The prestigious British magazine Mojo he defined them as “as instantly identifiable as excellent.” A Spanish band playing face to face in Anglo-Saxon publications from its blues roots. It’s possible? It is because Guadalupe Plata is an unusual formation. A wonderful Spanish madness capable of squeezing blues-rock to unsuspected limits.
It is fortunate that we have them in these lands. And a new demonstration that we do not know how to value musical excellence in the same lands of Paco de Lucía. If it is already customary to observe how the most iconoclastic bands and artists survive on the margins of the music business in Spain, in the case of Guadalupe Plata the rule is fulfilled that quality is not enough to succeed, but also to be part of certain stylistic trends , fashions or scenes that feed back. None of this happens with this group from the south of Spain.
From Úbeda, Guadalupe Plata returns to the fray with their maniacal road blues-rock and tavern. This time, the band does it with a darker record, where the howls of country-rock are mixed with heavy blues, the garage-rock or, sometimes, a kind of paranoid gospel, closer to voodoo than to religious celebration. The album The Devil Can’t Do You No Harm, recently published, it gathers a very particular universe, beyond the usual instrumental tension of the group, amplified with the voice of Mike Edison, who was part of the Pleasure Fuckers and is now dedicated to being a blues singer, multi-instrumentalist, artist spoken word and writer. Edison sounds powerful in this recording, with influences from artists such as Captain Beefheart or Scott H. Biram.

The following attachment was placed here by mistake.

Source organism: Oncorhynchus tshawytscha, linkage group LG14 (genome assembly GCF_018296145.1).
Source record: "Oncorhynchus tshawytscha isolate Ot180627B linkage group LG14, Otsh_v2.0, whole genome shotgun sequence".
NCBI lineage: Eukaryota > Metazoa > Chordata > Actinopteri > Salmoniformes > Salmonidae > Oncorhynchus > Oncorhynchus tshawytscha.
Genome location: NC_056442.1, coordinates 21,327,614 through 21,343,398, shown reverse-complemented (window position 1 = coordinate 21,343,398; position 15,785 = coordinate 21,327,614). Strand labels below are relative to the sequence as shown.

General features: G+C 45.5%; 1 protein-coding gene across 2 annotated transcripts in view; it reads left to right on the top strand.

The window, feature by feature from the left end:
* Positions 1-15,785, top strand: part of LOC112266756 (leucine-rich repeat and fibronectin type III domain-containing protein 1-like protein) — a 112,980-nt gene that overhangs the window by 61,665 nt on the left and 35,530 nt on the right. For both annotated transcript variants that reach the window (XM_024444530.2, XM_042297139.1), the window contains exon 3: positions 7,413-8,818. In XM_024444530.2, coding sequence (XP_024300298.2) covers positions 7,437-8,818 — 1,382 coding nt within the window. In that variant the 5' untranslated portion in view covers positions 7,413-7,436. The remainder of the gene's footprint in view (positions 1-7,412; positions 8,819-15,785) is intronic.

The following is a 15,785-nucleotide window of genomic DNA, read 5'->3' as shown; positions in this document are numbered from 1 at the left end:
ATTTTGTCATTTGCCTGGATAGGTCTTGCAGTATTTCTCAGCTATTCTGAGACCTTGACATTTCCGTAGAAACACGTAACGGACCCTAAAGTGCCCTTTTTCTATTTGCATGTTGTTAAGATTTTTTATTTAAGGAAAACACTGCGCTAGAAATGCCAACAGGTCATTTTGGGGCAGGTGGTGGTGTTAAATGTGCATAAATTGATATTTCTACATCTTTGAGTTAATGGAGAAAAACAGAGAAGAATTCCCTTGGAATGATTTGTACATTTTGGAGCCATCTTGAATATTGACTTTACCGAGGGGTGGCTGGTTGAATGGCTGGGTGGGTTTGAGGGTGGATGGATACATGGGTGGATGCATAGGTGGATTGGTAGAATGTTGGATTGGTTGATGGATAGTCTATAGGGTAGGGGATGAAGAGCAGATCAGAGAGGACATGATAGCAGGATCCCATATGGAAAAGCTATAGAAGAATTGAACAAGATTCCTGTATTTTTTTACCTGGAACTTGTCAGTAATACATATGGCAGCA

In this way, in The Devil Can’t Do You No Harm, This sound alliance stands out for making gospel and hillbilly the springboard to offer a punch of much more blues, fuzz and distortion. As if The Black Keys had a trip of a lot of southern whiskey and trippy. And for this they include versions of classics of the roots American like ‘Oh Mary Don’t You Weep’, ‘Go Down Moses’ or ‘Joe Henry’. They even twist, like in a championship hangover, Bob Dylan’s love song ‘Make You Feel My Love’.
The sound of Guadalupe Plata has never been simple music. Quite the contrary. Fighting lazy eardrums, but at least willing to drink from the swampy waters of the greasiest, most muscular blues. Now, in this new album, they maintain their identity, but recreating themselves in the most garage from Edison’s voice. They don’t lose tension, neither nerve nor scream, nothing that has always made them like a wild band and crushing acceleration, bordering on the limits of series B and wackiness. underground.
Rhythm and live fire for a group that now shows once again that blues-rock must be conceived at this point in the film as a machine always in motion, trying to adjust to the times. In these times of polarization and vertigo, where everything moves at diabolical speed and is consumed with gluttony, it is appreciated that the frenzy fits something like Guadalupe Plata. If madness marks the day to day, or so it seems, what better way than to take it to the prism of this off-track train that this band represents.